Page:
Here is my school grade explanation: If I have a lemonade stand that costs more to operate than my profits, I will go bankrupt and become unemployed. The government, not wanting this to happen offers me $100 to “stimulate” me. Now, if I don’t change my business practices, this $100 will disappear I’ll be on the fast track to Chapter 7. Alternatively, I may be able to tweak my business practices and ultimately remain successful. But if my lemonade stand is truly a lemon, and other stands know how to profit from life’s lemons, government bailouts may keep me in business, but the taxpayers will be footing the bill and at the end of the day I’ll still be approaching bankruptcy.

This is Obama’s solution, but on a massive scale. Imagine pouring millions and billions of dollars into businesses that have been losing money for years. This is exactly what is happening. Businesses lose their competitive edges and the government, not wanting them to fail, offers to bail them out. The mortgage industry, the auto industry and states all get a handout.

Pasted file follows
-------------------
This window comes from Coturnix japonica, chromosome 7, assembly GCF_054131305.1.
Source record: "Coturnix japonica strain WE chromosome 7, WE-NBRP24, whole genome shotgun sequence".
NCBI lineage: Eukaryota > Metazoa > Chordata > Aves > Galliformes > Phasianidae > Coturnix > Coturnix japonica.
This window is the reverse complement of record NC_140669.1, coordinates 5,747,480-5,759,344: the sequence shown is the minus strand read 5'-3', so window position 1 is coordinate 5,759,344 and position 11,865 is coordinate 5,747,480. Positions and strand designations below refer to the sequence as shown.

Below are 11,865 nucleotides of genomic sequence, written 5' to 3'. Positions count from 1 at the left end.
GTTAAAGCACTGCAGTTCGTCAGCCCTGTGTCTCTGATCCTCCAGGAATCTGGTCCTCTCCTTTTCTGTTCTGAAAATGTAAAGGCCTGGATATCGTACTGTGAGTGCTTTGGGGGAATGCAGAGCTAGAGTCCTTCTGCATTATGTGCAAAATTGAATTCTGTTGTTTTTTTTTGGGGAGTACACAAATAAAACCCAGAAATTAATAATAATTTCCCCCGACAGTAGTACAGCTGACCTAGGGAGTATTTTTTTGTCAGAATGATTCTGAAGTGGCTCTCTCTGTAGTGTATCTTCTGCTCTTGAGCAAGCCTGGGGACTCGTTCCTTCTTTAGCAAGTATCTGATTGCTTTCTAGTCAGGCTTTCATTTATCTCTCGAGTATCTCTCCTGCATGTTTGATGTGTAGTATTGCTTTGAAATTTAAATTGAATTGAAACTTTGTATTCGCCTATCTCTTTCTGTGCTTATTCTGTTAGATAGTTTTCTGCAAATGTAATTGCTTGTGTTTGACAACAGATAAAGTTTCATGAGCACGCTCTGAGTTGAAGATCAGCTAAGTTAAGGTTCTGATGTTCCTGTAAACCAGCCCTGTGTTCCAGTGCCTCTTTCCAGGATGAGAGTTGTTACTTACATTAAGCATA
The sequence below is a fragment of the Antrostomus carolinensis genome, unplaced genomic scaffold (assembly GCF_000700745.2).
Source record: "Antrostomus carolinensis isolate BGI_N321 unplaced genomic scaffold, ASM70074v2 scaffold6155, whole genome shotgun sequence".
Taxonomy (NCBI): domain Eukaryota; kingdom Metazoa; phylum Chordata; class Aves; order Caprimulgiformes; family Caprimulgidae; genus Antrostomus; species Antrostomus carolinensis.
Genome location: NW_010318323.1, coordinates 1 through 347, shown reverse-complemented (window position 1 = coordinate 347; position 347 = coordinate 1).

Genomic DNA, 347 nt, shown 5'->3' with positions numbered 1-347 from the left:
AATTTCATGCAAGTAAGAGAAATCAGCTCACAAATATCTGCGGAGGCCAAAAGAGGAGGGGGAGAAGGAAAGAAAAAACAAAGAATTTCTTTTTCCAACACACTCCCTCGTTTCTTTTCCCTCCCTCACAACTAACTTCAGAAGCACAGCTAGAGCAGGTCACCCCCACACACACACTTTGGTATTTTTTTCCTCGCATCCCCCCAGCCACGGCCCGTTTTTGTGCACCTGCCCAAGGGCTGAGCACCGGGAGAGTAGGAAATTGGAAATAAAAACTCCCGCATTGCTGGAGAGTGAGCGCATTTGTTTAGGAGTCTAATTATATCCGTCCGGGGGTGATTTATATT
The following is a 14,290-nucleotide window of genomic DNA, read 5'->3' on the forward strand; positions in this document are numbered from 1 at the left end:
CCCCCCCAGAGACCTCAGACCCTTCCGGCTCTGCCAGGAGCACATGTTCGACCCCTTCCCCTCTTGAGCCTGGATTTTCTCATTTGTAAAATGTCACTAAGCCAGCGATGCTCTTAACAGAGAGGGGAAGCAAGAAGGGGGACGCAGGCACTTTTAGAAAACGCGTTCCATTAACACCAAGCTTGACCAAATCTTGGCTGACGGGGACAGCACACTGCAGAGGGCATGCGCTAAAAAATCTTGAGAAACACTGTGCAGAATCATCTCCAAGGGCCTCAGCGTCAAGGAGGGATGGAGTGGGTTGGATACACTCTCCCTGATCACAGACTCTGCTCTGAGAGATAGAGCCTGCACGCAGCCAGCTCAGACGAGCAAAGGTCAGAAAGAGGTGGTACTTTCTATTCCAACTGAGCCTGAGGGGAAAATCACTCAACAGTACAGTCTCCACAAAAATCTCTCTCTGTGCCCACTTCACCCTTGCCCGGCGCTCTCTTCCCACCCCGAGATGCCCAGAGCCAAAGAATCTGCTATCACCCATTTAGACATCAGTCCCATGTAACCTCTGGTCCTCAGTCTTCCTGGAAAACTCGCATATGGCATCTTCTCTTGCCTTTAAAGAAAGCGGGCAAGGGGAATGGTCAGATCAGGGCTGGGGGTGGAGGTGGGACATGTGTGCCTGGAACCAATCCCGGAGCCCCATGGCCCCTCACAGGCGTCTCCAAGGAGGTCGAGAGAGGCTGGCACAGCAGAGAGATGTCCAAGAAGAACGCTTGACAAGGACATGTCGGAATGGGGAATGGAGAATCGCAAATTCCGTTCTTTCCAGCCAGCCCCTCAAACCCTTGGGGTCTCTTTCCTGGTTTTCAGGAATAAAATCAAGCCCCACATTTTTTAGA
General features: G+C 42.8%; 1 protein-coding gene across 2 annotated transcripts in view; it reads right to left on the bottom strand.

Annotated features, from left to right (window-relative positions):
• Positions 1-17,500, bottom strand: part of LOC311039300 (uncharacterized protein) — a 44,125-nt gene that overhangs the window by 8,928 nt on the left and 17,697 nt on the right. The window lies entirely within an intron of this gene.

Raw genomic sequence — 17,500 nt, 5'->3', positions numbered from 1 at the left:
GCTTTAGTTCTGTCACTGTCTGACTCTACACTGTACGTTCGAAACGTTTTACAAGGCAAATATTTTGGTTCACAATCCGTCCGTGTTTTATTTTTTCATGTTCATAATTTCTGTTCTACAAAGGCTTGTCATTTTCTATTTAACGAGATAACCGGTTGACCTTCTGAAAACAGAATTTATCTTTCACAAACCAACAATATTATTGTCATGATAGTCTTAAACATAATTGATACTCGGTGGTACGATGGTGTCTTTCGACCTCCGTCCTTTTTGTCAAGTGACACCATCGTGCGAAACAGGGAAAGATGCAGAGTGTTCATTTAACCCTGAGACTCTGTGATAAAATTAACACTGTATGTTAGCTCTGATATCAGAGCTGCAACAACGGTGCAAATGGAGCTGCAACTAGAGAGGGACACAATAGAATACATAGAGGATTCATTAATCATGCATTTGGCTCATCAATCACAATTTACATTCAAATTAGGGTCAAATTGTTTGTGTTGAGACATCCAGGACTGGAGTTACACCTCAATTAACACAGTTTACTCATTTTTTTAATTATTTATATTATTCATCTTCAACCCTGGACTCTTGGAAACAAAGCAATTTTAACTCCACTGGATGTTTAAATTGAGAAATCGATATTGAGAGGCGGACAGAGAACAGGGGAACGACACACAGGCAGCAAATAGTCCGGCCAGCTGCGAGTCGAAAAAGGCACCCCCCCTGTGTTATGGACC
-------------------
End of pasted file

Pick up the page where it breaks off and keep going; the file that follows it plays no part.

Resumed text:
At best this will slow the recession. It’ll take longer to recover, but we’ll eventually pull out of it. At worst, the bailed out companies will fail, unemployment will rise and we’ll be in the midst of a depression. Then we’ll be back at square one: letting the market its course.

My mom often chastised me when I had a bruise, “Don’t touch it, you’ll only make it worse.” There needs to be some of that motherly advice to the markets – don’t exert too much control correcting the markets, doing so might feel good, but it’ll take either longer to recover, or the situation will worsen.

Either way, Obama is taking an enormous gamble with America’s future. While I am skeptical, I cross my fingers and pray that this bet will pay off.

Un-Charitable Takings

Barack Obama declared in his mini-SOTU last week that he doesn’t believe in bigger government. As any objective observer can see, his actions betray his eloquent tongue. There will be plenty to talk about regarding the budget proposal, another bank bailout, and other destructive policies. For now though, here is an example of President Obama’s pervasive belief that government is better than the private sector: he has declared war on charities (see this article by Pete Wehner and Phillip Merrick).